ABUJA — Nineteen villages inside the Nigerian capital are suing the government, demanding a halt to plans to demolish most of their homes and businesses. The government says the “villages” are actually shantytowns-settlements of illegal squatters.
Almost every tin or wooden shack and concrete building in this vast slum is marked with a large red painted “X” and the word “demo” for demolition or the letters “D.C.” which stands for “Development Control,” a governmental department.
At the end of this month, the government plans to take down every doomed building in Mpape, and 18 other communities in the Nigerian capital, which locals call “villages.”
Residents say they will be homeless. At a wooden yam stand on the side of the road, Patrick Osuji says he would not mind leaving if the government offered compensation or a new house. Under the current plan, he says, he and his three children have no where to go.
“They have marked everywhere," he said. "We are not happy. We are angry. They do not want to give us another place. They just want us to stay outside like that? Stay in the cold weather? The rain will fall upon us. They do not care. They care only for their families. They do not care about us.”
Activists say about 1.8 million people could be displaced, but authorities dispute the figure.
The government says the area is almost entirely populated by illegal squatters, and residents do not deny it. Many say they purchased their land from previous owners, but the deals were informal, without government approval.
Development Control Department spokesperson Josie Mudasiru says many Mpape residents settled on empty land years ago to save money on rent, while other parts of the city were being developed.
"What people are doing is that they want to own land by all means," Mudasiru said. "I mean own houses by all means and that is why they just go into the bush. They feel that ‘Okay, before government gets here it will take some time.’ And we can not continue like that.”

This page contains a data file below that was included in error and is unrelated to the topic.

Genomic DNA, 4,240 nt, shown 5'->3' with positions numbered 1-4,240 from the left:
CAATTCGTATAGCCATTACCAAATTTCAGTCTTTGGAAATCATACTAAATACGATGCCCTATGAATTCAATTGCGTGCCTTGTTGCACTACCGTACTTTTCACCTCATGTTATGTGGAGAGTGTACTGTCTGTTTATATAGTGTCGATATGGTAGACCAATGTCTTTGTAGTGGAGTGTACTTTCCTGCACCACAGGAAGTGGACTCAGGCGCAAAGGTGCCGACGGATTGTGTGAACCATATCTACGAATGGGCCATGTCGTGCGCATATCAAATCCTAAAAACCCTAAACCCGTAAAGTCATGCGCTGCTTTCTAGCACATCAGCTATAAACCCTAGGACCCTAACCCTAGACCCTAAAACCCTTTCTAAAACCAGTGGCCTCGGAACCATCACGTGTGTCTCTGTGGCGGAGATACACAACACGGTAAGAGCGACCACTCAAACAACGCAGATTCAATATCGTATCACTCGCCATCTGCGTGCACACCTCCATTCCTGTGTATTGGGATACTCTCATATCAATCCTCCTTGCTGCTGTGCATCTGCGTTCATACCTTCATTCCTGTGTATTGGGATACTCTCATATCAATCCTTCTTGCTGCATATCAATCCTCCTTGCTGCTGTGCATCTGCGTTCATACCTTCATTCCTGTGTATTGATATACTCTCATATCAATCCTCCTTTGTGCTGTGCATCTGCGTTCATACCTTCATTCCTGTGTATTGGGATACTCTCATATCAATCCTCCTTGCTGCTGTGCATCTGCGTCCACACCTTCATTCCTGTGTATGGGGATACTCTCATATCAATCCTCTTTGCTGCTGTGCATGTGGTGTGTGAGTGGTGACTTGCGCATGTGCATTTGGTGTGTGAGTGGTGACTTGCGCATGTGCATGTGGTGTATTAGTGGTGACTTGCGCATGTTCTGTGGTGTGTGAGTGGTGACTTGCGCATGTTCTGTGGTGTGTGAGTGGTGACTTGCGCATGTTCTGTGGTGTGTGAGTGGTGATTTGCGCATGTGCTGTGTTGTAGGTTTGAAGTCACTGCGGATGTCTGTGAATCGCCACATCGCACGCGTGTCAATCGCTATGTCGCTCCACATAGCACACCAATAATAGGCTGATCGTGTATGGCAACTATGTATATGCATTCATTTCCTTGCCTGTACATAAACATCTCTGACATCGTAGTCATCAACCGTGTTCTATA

Abuja is Nigeria’s purpose-built capital in the center of the country, chosen in the 1970s to be a symbol of unity after a devastating civil war. The city is flush with mansions, grandiose government buildings and carefully manicured parks.
As the city develops, ordinary Nigerians, most of whom live in absolute poverty, lacking adequate shelter, food or healthcare, move farther and father away or cram into slums like Mpape that have no city water, electricity or roads. Mudasiru says the government wants to change that.
“Mpape has no infrastructure, for now," said Mudasiru. "And in the master plan they would have earmarked some places for schools, for hospitals, for residential areas, you know, and all this. But it cannot be done because we have illegal people squatting on the land.”
But residents of Mpape say ordinary Nigerians can not afford to live in rich Abuja neighborhoods, populated by the Nigerian elite and foreigners and they have taken their case to court.
A lawyer representing the communities, Wahab Olatoye, accuses government officials of using city planning as an excuse for taking land from the poor and giving it to the rich.
Mpape resident Johnchuks Onuanyim, a journalist who advocates for the community, says if the court does not grant an injunction, the sudden homelessness of masses of people will cause crime rates to soar.
“I do not know how the government is going to manage it," he said. "It is going to cost our security because this is an injustice. Even someone who is not known to crime. Over night you just demolish his property? Probably what he has gathered in his life.”
Officials say the residents are exaggerating and that they will find rental properties after the demolition. Onuanyim says businesses are already failing in the marked villages, and rents are soaring in Abuja and surrounding towns in anticipation of a housing rush.